*Bob is a programmer/analyst for Computer Sciences Corp. and an independent animator. He can be contacted at rkauffma@ slb.isd.csc.com.*

Splines let you create smooth curves simply by specifying a few points. The precise shape of the curve is determined by a set of "basis functions" which are selected to provide certain properties. For example, some selections of basis functions guarantee that the spline will actually go through each control point.

The most-common splines use four curves, each bounded more or less within the unit square over the interval [0,1] on the x- and y-axes. As Figure 1 shows, the resulting curve is just the sum of each basis function multiplied by the corresponding control point. By placing the basis functions side by side, you can see how they regulate the smoothness of the spline.

These splines are called "uniform," because a single set of basis functions is used for all curve segments. Nonuniform splines use different and overlapping sets of basis functions for every curve segment. They are more powerful than uniform splines because they offer a greater degree of control over the curve, and remain the method of choice for high-end applications. Uniform splines are still in wide use because they are intuitively easier to understand and implement.

### Cubic Splines

Splines are traditionally based on cubic functions because they are simple and easy to control, yet they provide the inflection point needed for changing the curve's direction and curvature. The most popular uniform splines are the BSpline and Catmull-Rom spline. The BSpline is an exterpolating cubic spline, which means that the resulting curve does not pass through its control points, but stays inside the bounding box generated by its control points. The Catmull-Rom spline is an interpolating cubic spline that passes through every control point, but is not as smooth as the BSpline.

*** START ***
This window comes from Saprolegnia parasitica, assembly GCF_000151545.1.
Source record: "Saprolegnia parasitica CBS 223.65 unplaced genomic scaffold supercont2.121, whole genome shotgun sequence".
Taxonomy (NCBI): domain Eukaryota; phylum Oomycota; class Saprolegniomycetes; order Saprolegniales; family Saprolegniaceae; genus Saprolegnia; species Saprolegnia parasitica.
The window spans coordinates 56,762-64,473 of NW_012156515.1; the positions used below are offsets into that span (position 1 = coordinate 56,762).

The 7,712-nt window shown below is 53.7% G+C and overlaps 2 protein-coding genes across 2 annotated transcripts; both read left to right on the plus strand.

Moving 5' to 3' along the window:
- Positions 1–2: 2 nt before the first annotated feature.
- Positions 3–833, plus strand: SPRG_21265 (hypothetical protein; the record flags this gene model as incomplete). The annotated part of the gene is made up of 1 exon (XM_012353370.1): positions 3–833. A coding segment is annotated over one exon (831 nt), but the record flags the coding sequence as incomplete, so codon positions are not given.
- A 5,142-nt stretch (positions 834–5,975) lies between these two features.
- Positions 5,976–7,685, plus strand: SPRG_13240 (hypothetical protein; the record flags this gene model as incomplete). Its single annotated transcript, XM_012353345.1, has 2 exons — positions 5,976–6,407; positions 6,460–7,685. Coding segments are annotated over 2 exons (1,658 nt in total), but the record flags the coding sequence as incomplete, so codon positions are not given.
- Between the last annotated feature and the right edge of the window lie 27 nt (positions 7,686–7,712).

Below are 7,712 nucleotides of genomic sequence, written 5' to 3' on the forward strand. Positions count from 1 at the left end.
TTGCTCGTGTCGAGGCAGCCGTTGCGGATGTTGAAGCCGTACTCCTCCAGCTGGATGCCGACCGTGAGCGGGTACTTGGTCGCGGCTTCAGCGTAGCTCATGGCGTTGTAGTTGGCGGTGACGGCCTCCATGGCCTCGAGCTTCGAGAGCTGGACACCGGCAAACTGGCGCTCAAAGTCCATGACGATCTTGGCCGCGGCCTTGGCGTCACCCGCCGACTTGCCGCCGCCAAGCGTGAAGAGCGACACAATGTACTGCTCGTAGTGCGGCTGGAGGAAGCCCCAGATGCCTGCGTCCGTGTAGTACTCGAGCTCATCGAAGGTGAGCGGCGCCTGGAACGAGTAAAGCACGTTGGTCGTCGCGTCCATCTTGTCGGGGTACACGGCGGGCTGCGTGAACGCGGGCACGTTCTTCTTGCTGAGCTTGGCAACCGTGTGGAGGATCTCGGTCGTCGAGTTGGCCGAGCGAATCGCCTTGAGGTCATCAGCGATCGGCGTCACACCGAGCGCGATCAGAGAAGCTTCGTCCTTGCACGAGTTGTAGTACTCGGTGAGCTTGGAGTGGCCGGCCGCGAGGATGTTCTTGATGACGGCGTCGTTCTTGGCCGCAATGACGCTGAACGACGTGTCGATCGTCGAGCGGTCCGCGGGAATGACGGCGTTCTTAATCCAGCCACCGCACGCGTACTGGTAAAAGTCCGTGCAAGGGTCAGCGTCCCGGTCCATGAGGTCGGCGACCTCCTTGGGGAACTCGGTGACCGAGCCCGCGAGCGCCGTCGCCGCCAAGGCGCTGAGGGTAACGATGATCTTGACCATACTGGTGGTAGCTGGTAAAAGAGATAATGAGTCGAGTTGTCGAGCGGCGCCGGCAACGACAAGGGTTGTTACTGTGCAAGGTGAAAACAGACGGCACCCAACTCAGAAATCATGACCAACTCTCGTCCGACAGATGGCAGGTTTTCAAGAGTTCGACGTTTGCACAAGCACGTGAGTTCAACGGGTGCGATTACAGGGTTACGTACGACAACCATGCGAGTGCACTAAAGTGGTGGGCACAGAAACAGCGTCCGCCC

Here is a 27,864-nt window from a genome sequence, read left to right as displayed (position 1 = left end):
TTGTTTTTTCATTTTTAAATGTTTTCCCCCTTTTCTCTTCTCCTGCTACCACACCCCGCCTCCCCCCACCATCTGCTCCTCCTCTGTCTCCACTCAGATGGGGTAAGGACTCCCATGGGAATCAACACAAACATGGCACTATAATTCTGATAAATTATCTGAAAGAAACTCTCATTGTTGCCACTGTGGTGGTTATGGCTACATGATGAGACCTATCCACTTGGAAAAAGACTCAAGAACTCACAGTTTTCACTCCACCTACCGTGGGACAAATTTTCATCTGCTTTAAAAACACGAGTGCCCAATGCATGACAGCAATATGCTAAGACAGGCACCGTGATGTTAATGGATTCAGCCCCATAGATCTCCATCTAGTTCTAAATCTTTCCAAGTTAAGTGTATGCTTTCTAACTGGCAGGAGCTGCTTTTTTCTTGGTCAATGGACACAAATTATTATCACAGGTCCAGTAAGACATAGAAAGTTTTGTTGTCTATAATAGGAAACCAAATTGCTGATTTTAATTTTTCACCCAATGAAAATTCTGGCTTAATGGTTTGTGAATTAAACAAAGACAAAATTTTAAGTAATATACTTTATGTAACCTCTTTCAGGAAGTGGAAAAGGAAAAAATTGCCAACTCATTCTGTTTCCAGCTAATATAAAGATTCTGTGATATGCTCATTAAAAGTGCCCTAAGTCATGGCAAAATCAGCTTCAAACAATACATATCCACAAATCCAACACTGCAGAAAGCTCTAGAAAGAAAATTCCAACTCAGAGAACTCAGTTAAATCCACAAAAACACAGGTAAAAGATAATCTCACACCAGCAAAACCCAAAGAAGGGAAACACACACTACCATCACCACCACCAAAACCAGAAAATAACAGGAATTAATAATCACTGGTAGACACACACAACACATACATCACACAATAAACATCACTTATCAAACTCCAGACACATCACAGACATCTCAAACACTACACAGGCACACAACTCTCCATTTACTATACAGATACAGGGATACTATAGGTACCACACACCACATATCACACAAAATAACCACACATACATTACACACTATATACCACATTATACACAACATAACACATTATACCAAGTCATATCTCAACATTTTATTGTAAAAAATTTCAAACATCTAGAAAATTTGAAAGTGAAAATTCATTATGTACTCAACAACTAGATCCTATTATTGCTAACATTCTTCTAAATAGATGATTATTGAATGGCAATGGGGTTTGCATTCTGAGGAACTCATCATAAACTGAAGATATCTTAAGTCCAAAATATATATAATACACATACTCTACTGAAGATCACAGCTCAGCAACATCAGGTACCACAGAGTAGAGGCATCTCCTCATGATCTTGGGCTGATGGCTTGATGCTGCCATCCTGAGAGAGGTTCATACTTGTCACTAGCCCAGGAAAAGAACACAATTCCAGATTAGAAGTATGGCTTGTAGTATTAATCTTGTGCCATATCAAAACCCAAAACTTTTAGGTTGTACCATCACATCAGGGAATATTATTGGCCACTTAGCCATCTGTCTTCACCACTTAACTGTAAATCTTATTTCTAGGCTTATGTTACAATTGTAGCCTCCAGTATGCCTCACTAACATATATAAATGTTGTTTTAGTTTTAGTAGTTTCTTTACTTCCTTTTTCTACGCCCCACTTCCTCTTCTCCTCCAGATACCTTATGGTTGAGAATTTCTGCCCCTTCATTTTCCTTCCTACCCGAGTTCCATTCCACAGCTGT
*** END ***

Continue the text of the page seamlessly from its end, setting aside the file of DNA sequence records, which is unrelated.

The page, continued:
Uniform cubic splines are expressed as a set of parametric equations for each segment of the spline. The most compact way to write these equations is as a single matrix equation. For a cubic spline, a segment can be written as *r(t)*=*T**MP*. Here, *P* is a matrix holding the coordinates of the four control points, *M *holds the coefficients of the four cubic basis functions, and *T *expresses powers of *t*; see Figure 2. Generating one curve segment just requires stepping *t* from 0 to 1, and computing the matrix equation at each point. The result is a succession of *X, Y* pairs to be plotted.

Uniform cubic splines are easy to compute, but do have some drawbacks. The main trade-off between the Catmull-Rom spline and the BSpline involves continuity. Wherever two curve segments join, BSplines are continuous in the second derivative (curvature). Catmull-Rom splines, on the other hand, are only continuous in the first derivative (slope). However, BSplines do not pass through the control points. Nonuniform splines (such as NURBS) solve this problem, but at the expense of intuitiveness and ease of implementation.

### Trigonometric Splines